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A new landscape erosion model created by MIT researchers includes the significant effects of vegetation on the Earth's surface. They presented the work, titled "Modeling the Influence of Vegetative Dynamics on Landscape Erosion," at the spring meeting of the American Geophysical Union (AGU) in Boston on June 1.
In China, erosion is recognized as the country's most serious environmental problem. Part of the effort to halt annual soil loss in that country, estimated at 5 billion tons a year, involves importing grass seed from the United States.
In Italy, repeated landslides in the central and southern Apennines shape the landscape. In the Colorado high plains, gully and arroyo erosion is controlled by vegetative root mats. Strategically placed vegetation can counter erosion and stabilize geographic regions.
SHAPING THE CHANGING LANDSCAPE
MIT researchers have created a model that simulates erosion and sedimentation in a river basin over years, centuries, millennia or longer. Called the Channel-Hillslope Integrated Landscape Development (CHILD) model, it now incorporates features such as the erosion mitigation effects of vegetation.
"It is inevitable for models of landscape evolution to include the effects of vegetation to better understand the processes and rates governing landscape change and development," said Professor Rafael L. Bras, head of civil and environmental engineering and holder of the Bacardi-Stockholm Water Foundation Chair.
In the long term, the landscape is the result of the interaction of soil, climate, geology and vegetation. The interaction is highly nonlinear and active. For example, erosion impacts drainage patterns, which in turn impact soil and vegetation, which impact climate and runoff, which impact erosion again.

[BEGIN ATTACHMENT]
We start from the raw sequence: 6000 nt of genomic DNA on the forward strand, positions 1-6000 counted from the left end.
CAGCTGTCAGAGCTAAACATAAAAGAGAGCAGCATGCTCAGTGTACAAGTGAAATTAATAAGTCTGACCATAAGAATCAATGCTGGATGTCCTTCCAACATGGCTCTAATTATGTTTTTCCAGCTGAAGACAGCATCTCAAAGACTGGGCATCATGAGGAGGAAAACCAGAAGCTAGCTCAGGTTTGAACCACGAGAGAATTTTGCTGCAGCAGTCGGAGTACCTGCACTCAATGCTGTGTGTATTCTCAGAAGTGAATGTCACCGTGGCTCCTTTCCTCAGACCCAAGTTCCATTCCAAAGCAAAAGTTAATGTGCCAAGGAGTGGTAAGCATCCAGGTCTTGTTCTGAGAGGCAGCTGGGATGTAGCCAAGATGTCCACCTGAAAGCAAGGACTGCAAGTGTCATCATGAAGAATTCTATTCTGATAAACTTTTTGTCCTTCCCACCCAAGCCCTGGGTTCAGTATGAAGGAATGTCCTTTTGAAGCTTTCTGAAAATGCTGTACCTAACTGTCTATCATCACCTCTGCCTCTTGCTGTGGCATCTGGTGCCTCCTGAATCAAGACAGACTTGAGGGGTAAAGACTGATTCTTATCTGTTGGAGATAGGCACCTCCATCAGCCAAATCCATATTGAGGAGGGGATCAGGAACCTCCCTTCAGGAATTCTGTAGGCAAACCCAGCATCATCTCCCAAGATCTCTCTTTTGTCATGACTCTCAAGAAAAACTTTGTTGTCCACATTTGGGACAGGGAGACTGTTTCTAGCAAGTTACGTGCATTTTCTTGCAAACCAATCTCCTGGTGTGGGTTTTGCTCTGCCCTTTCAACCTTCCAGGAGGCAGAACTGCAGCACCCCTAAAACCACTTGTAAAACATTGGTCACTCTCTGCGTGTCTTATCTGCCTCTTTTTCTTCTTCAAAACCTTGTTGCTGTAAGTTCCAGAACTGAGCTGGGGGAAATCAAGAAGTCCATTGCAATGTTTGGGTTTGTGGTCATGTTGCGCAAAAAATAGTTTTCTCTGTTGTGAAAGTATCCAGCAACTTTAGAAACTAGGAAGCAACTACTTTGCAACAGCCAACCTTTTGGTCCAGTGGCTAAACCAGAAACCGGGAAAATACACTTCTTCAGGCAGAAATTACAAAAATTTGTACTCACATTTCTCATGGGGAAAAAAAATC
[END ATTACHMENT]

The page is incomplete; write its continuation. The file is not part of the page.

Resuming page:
In the short term, a landscape erosion model that incorporates the effects of vegetation can be used as a land management tool. "Tools like this help plan how to manage eroding land, and explore whether proposed solutions will hold up," Professor Bras said.
In addition to Professor Bras, the research team includes Daniel Collins, a graduate student in civil and environmental engineering; former postdoctoral associate Gregory Tucker, now a professor at Oxford University in England; Dr. Vanessa Teles, a postdoctoral associate; and Nicole Gasparini (SM 1998).
MODELING GLOBAL LANDSCAPES
The challenge for researchers is to interpret the history of landscapes from existing drainage and vegetation patterns, as well as to predict how landscapes will evolve in the future.
A powerful method for interpreting global landscapes is to create a numerical model of complex earth systems. Such models help researchers develop insight and generate testable predictions.
Several landscape evolution models have been created during the past decade, but vegetation has not played a big part in models of this type. They have included what Professor Bras calls "passive" effects of vegetation, not the dynamic reality of the living system.
Vegetation grows, dies, is swept away in storms and reestablishes itself. It follows moisture, and in turn influences the soil's moisture and its ability to erode. Because it is constantly changing, it is difficult to incorporate in a model.
The CHILD model "mimics the interaction of soil, geology, climate and now vegetation. We can reproduce what we observe in nature through a mechanism that people had not previously thought of. The model has challenged existing interpretations of data because it may produce facts that don't quite fit the current picture," Professor Bras said.
"A paleoclimatologist looking at certain phenomena might say that a certain landscape characteristic came about because of this or that, but the model may point to a completely different reason not previously considered. I think the model is very powerful as a benchtop virtual laboratory to investigate the dynamic behavior of landscapes," he said.
A related issue that may be better understood through the new CHILD model is undersea formations. Created by density currents, someof these formations have drainage systems just like those on the Earth's surface. A tool that helps interpret those areas would be of great value to oil companies and others who work on the ocean floor.
A version of this article appeared in MIT Tech Talk on June 6, 2001.